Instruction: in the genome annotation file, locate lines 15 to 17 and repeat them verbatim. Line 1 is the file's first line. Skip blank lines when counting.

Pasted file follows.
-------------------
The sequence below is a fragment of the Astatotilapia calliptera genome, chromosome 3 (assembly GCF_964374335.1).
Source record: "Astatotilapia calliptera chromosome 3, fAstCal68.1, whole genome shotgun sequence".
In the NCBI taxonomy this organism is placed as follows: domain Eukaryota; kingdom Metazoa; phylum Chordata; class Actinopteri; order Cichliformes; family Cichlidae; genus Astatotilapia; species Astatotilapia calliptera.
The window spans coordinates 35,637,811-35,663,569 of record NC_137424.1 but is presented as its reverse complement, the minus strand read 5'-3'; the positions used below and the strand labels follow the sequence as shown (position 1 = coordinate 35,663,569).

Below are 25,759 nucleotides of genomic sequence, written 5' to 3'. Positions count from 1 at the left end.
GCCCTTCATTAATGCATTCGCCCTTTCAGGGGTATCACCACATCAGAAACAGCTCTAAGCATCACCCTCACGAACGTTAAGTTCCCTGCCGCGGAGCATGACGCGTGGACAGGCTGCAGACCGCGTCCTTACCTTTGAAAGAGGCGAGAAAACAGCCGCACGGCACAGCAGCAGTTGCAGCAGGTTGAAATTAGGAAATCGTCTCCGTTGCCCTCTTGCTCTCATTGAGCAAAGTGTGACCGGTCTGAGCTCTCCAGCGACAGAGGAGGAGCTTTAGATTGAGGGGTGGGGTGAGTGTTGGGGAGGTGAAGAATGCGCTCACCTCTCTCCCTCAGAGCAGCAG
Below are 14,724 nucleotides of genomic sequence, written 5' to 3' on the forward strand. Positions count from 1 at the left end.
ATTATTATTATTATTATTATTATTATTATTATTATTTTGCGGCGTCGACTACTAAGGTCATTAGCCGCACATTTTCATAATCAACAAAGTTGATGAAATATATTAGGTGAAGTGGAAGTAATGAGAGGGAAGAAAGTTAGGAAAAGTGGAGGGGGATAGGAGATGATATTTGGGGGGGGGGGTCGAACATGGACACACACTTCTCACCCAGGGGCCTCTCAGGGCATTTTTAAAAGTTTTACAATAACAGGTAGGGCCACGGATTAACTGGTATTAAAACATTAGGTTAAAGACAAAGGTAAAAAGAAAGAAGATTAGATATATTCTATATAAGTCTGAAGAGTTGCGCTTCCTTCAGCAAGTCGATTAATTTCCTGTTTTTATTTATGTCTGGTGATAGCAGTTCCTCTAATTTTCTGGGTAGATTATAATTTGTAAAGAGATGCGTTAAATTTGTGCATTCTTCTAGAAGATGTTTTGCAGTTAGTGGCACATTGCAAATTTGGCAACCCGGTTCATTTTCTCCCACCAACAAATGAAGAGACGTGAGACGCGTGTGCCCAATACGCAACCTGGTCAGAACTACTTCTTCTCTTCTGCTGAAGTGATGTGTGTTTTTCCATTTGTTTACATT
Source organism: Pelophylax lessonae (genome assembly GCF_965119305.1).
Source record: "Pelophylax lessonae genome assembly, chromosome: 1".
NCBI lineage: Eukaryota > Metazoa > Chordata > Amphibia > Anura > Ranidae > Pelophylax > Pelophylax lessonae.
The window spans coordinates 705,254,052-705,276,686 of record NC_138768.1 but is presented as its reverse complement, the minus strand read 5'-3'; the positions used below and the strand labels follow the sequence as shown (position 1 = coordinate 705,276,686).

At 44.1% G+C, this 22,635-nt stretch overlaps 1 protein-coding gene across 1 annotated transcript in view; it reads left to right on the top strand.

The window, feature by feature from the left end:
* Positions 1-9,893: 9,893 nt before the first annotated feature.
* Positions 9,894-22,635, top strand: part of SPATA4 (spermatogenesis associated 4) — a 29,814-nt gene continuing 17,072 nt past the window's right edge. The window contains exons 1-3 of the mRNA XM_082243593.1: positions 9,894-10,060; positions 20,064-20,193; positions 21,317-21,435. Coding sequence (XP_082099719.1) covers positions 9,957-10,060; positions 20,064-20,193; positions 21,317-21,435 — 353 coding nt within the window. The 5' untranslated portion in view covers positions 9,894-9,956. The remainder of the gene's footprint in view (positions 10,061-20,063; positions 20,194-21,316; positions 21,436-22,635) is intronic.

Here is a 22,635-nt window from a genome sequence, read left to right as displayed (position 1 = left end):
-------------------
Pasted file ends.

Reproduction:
* Positions 1-9,893: 9,893 nt before the first annotated feature.
* Positions 9,894-22,635, top strand: part of SPATA4 (spermatogenesis associated 4) — a 29,814-nt gene continuing 17,072 nt past the window's right edge. The window contains exons 1-3 of the mRNA XM_082243593.1: positions 9,894-10,060; positions 20,064-20,193; positions 21,317-21,435. Coding sequence (XP_082099719.1) covers positions 9,957-10,060; positions 20,064-20,193; positions 21,317-21,435 — 353 coding nt within the window. The 5' untranslated portion in view covers positions 9,894-9,956. The remainder of the gene's footprint in view (positions 10,061-20,063; positions 20,194-21,316; positions 21,436-22,635) is intronic.

Here is a 22,635-nt window from a genome sequence, read left to right as displayed (position 1 = left end):